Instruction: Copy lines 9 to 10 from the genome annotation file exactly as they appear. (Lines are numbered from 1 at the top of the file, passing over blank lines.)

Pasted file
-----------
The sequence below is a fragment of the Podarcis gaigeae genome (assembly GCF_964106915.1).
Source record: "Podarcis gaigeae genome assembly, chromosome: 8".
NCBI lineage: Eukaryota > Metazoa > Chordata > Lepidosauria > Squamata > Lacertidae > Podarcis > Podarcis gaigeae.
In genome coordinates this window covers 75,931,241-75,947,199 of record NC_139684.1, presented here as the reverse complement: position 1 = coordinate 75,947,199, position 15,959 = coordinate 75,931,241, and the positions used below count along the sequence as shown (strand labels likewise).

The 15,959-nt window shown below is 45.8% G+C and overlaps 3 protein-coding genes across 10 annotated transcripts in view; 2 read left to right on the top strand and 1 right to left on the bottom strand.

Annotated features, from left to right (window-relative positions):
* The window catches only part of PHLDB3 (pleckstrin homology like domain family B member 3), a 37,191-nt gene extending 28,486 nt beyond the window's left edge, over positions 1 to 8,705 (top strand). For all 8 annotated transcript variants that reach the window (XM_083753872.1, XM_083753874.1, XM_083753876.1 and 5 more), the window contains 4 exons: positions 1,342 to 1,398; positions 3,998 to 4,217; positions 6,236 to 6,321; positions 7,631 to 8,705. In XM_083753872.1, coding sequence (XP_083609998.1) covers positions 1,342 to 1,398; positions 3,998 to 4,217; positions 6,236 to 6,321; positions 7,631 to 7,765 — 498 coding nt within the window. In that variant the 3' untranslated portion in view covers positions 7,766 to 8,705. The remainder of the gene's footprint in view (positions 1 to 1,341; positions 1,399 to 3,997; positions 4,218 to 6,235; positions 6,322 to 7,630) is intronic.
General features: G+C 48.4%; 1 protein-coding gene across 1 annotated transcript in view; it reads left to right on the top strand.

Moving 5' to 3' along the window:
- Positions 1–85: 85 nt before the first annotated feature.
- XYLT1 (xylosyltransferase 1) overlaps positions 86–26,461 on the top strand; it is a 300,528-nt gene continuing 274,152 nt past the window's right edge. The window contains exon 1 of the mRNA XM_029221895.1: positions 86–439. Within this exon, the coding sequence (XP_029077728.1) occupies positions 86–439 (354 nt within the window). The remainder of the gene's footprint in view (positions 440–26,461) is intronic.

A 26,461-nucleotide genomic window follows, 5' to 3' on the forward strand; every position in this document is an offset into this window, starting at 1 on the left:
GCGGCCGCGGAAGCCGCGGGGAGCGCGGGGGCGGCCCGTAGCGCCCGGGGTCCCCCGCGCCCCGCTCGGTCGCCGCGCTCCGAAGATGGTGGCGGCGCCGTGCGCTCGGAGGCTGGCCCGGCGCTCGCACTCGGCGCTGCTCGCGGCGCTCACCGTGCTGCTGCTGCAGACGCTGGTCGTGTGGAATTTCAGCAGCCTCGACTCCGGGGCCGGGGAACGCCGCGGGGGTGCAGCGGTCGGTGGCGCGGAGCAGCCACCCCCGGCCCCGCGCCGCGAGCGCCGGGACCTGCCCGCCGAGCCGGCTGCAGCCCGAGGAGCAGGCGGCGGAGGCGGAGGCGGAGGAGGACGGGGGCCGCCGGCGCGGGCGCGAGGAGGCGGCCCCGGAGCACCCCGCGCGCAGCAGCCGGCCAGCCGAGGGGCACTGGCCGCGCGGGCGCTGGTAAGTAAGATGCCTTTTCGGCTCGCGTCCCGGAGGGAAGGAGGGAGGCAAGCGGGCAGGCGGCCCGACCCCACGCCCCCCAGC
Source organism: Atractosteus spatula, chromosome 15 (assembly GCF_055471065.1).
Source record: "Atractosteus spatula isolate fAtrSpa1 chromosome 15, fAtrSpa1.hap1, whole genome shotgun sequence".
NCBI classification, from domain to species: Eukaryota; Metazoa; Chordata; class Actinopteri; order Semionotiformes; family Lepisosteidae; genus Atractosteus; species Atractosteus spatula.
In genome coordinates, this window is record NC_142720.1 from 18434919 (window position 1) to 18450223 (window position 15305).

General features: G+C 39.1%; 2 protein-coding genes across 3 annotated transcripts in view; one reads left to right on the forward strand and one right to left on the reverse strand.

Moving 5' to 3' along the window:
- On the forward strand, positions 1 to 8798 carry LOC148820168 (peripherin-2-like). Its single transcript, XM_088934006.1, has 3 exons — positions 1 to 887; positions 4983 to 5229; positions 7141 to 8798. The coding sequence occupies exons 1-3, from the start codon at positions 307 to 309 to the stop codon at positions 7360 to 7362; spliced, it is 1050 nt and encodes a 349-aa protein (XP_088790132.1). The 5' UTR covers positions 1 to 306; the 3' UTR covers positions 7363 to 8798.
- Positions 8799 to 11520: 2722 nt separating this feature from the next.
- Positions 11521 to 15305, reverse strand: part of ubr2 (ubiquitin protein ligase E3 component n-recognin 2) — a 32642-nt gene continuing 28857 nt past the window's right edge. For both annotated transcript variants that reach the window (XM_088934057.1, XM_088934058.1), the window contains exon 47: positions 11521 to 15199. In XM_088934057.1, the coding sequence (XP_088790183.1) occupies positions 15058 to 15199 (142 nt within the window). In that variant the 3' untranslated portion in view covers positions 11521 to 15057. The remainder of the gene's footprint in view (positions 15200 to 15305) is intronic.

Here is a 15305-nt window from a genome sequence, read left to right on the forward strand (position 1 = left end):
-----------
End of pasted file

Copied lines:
Moving 5' to 3' along the window:
- Positions 1–85: 85 nt before the first annotated feature.